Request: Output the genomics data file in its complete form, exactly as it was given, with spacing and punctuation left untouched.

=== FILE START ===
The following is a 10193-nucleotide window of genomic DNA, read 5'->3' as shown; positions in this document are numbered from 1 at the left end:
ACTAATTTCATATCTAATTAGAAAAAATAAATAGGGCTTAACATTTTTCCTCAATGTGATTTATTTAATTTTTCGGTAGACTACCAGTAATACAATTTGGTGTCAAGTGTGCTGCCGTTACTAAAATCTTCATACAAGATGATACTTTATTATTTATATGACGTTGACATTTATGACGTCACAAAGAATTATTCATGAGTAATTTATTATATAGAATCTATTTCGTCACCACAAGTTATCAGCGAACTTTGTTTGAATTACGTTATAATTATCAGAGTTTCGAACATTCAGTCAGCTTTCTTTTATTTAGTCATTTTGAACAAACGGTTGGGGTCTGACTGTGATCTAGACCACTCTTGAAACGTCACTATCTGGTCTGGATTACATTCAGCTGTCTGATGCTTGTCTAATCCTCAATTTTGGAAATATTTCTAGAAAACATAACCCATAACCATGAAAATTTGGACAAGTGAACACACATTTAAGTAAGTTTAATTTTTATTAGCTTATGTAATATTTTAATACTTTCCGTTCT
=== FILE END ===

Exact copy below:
The following is a 10193-nucleotide window of genomic DNA, read 5'->3' as shown; positions in this document are numbered from 1 at the left end:
ACTAATTTCATATCTAATTAGAAAAAATAAATAGGGCTTAACATTTTTCCTCAATGTGATTTATTTAATTTTTCGGTAGACTACCAGTAATACAATTTGGTGTCAAGTGTGCTGCCGTTACTAAAATCTTCATACAAGATGATACTTTATTATTTATATGACGTTGACATTTATGACGTCACAAAGAATTATTCATGAGTAATTTATTATATAGAATCTATTTCGTCACCACAAGTTATCAGCGAACTTTGTTTGAATTACGTTATAATTATCAGAGTTTCGAACATTCAGTCAGCTTTCTTTTATTTAGTCATTTTGAACAAACGGTTGGGGTCTGACTGTGATCTAGACCACTCTTGAAACGTCACTATCTGGTCTGGATTACATTCAGCTGTCTGATGCTTGTCTAATCCTCAATTTTGGAAATATTTCTAGAAAACATAACCCATAACCATGAAAATTTGGACAAGTGAACACACATTTAAGTAAGTTTAATTTTTATTAGCTTATGTAATATTTTAATACTTTCCGTTCT